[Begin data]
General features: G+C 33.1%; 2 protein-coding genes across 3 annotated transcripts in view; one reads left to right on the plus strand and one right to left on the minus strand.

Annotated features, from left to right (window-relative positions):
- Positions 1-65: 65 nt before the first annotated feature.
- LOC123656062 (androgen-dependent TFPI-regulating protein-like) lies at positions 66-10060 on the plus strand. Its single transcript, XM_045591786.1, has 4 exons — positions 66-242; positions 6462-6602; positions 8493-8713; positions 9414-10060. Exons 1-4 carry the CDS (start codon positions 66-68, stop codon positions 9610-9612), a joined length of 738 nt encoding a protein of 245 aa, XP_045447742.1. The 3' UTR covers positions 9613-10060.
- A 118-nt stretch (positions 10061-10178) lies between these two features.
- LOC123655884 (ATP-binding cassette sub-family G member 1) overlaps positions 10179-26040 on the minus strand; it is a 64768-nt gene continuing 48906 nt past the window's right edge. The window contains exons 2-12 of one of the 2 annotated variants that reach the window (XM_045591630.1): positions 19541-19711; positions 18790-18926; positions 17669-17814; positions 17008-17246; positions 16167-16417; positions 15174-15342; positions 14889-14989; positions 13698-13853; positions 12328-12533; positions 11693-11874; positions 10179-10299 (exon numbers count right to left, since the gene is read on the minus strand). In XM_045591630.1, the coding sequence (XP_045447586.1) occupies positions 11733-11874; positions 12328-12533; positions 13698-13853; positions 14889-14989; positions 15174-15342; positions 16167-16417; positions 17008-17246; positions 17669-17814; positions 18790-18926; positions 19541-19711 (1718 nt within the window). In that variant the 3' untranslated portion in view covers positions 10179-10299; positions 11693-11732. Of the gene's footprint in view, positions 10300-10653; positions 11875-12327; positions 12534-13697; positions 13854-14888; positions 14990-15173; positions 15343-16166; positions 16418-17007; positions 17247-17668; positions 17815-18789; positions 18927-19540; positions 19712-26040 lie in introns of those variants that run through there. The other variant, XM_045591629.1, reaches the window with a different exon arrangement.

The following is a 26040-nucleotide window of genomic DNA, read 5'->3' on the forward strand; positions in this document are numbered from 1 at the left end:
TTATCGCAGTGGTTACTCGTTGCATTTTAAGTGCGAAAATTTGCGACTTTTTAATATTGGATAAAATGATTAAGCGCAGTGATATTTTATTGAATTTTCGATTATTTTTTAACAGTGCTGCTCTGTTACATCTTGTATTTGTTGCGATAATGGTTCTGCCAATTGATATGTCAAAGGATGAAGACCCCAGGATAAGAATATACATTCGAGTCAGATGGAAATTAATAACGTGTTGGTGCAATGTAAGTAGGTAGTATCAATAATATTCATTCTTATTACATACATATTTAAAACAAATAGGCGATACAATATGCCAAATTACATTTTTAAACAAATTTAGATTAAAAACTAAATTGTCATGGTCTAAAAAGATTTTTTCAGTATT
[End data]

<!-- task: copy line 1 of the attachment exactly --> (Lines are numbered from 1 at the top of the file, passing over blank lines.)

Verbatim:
General features: G+C 33.1%; 2 protein-coding genes across 3 annotated transcripts in view; one reads left to right on the plus strand and one right to left on the minus strand.